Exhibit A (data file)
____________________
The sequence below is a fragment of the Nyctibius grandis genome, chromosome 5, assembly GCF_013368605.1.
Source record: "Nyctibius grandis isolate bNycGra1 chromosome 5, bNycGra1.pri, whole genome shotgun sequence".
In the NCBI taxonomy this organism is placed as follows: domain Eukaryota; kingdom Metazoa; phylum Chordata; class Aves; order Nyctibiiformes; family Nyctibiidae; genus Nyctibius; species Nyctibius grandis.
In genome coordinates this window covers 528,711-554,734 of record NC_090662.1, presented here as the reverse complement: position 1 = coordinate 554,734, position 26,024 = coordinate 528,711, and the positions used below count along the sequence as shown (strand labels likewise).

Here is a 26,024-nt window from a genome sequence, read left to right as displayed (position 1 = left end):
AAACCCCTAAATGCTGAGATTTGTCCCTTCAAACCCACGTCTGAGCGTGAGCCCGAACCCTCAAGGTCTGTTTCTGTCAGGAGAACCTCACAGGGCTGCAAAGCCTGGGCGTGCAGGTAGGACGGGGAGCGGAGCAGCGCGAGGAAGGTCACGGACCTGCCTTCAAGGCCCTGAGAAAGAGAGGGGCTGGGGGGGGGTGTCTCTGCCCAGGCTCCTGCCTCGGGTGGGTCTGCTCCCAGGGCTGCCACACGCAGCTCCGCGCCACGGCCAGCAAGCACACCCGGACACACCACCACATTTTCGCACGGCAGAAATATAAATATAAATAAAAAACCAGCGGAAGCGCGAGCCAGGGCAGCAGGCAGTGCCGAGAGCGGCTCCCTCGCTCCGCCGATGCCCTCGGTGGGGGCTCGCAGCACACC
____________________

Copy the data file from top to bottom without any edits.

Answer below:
The sequence below is a fragment of the Nyctibius grandis genome, chromosome 5, assembly GCF_013368605.1.
Source record: "Nyctibius grandis isolate bNycGra1 chromosome 5, bNycGra1.pri, whole genome shotgun sequence".
In the NCBI taxonomy this organism is placed as follows: domain Eukaryota; kingdom Metazoa; phylum Chordata; class Aves; order Nyctibiiformes; family Nyctibiidae; genus Nyctibius; species Nyctibius grandis.
In genome coordinates this window covers 528,711-554,734 of record NC_090662.1, presented here as the reverse complement: position 1 = coordinate 554,734, position 26,024 = coordinate 528,711, and the positions used below count along the sequence as shown (strand labels likewise).

Here is a 26,024-nt window from a genome sequence, read left to right as displayed (position 1 = left end):
AAACCCCTAAATGCTGAGATTTGTCCCTTCAAACCCACGTCTGAGCGTGAGCCCGAACCCTCAAGGTCTGTTTCTGTCAGGAGAACCTCACAGGGCTGCAAAGCCTGGGCGTGCAGGTAGGACGGGGAGCGGAGCAGCGCGAGGAAGGTCACGGACCTGCCTTCAAGGCCCTGAGAAAGAGAGGGGCTGGGGGGGGGTGTCTCTGCCCAGGCTCCTGCCTCGGGTGGGTCTGCTCCCAGGGCTGCCACACGCAGCTCCGCGCCACGGCCAGCAAGCACACCCGGACACACCACCACATTTTCGCACGGCAGAAATATAAATATAAATAAAAAACCAGCGGAAGCGCGAGCCAGGGCAGCAGGCAGTGCCGAGAGCGGCTCCCTCGCTCCGCCGATGCCCTCGGTGGGGGCTCGCAGCACACC